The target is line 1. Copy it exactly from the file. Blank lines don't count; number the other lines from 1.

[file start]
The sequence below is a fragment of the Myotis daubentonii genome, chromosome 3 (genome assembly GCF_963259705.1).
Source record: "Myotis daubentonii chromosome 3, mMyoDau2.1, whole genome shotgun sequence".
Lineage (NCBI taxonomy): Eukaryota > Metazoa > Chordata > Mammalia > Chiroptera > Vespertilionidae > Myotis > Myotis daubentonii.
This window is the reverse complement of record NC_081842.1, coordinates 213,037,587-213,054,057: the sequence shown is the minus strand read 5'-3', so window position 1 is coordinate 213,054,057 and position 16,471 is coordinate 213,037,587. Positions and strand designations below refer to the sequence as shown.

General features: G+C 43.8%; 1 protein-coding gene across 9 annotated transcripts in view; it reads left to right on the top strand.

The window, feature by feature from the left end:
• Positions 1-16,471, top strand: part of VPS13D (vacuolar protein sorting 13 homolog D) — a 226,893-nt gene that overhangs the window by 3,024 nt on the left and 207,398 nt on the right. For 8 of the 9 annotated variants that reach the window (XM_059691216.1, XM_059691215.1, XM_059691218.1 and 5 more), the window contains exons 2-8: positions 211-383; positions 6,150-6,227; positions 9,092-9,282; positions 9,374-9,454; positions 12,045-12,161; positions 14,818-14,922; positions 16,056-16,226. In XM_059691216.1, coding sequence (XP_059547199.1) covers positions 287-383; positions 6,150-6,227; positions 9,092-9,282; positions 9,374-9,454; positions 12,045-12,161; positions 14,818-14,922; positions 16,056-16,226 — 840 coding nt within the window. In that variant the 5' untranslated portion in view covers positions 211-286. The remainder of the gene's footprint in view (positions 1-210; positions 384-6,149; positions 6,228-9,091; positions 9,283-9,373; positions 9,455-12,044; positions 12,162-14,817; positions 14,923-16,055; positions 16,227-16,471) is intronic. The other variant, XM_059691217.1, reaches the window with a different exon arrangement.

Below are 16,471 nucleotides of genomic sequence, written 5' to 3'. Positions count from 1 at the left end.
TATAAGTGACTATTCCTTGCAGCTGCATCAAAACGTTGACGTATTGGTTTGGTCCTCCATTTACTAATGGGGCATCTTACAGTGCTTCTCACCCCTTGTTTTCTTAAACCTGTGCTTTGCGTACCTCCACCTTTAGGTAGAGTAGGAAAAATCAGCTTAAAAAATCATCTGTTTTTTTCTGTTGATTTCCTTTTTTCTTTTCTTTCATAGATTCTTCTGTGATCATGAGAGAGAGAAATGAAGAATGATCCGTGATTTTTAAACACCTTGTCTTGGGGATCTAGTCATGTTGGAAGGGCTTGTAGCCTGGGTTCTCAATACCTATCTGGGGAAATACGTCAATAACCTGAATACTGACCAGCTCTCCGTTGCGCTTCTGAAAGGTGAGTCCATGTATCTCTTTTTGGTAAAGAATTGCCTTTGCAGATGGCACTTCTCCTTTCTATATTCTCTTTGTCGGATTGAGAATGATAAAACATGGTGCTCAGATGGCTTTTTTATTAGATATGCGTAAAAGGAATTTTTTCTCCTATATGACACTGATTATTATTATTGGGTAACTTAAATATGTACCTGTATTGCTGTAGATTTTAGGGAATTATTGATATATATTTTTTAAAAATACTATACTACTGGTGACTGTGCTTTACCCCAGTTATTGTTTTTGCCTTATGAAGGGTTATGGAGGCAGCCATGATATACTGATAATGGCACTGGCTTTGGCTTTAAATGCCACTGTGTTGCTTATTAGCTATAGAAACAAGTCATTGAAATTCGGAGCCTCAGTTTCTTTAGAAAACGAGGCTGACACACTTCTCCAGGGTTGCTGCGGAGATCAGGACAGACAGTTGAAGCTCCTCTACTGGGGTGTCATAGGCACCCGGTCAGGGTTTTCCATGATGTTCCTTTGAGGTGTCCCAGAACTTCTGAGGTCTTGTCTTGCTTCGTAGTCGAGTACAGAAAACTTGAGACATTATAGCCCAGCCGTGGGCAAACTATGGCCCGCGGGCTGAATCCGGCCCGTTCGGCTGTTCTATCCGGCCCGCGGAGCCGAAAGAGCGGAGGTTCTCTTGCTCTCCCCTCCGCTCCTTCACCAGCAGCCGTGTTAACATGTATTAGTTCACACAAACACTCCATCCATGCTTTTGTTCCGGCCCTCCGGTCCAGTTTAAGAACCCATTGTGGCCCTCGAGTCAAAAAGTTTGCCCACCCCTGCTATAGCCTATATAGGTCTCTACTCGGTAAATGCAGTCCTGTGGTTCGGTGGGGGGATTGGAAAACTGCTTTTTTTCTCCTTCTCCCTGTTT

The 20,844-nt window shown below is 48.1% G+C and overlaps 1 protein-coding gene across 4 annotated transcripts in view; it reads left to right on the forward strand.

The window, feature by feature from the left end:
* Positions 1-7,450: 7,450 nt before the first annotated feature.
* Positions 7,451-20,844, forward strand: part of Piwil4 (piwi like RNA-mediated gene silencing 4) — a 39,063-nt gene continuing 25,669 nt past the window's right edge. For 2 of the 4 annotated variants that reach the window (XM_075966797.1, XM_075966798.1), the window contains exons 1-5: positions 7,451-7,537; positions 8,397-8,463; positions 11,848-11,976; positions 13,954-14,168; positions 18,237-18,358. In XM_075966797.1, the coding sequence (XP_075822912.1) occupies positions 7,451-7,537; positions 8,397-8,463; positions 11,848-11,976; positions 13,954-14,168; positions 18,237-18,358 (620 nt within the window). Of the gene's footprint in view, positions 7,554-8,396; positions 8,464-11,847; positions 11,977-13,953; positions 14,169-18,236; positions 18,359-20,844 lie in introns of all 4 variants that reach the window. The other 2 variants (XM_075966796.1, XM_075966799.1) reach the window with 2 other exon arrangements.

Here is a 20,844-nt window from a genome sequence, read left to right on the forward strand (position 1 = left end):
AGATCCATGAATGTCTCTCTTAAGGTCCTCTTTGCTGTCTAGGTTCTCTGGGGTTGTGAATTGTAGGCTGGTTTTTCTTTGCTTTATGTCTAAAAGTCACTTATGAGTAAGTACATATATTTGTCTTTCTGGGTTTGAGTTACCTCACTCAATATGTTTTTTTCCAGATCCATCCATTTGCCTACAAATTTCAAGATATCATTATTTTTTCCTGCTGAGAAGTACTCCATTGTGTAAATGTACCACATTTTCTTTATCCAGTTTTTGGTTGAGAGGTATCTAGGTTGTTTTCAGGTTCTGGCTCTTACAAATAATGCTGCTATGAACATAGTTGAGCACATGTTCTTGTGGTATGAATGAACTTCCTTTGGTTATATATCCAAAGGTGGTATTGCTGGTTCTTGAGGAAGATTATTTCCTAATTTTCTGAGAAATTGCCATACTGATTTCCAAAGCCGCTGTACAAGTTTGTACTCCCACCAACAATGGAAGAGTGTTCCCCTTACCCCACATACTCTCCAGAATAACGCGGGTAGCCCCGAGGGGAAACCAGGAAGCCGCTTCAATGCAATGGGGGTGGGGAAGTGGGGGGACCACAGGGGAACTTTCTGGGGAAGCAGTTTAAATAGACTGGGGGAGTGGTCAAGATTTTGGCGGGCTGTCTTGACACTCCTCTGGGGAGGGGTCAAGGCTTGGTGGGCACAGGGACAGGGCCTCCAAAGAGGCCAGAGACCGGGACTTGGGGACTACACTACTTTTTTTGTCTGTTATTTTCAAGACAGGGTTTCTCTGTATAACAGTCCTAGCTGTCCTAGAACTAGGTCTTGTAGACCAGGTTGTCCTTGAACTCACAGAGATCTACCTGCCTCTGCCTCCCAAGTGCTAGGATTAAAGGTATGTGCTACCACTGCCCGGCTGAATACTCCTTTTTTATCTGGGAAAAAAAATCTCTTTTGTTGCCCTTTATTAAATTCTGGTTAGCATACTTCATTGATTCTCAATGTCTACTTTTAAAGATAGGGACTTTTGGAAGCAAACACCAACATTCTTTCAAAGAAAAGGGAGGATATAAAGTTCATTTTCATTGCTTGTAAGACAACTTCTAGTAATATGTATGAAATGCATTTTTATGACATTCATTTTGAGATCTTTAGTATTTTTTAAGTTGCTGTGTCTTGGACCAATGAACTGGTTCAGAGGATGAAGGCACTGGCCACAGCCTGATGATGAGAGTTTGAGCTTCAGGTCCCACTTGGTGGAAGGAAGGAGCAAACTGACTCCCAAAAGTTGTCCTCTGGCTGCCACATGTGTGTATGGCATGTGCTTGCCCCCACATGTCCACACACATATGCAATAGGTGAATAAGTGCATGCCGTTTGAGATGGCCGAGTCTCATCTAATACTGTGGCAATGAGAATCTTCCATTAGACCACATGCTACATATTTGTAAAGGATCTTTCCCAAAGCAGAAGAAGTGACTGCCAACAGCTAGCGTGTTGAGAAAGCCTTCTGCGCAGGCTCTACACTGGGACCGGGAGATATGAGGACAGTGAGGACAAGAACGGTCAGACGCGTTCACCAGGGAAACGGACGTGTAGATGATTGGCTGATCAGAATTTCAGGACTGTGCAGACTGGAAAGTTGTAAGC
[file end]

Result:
The sequence below is a fragment of the Myotis daubentonii genome, chromosome 3 (genome assembly GCF_963259705.1).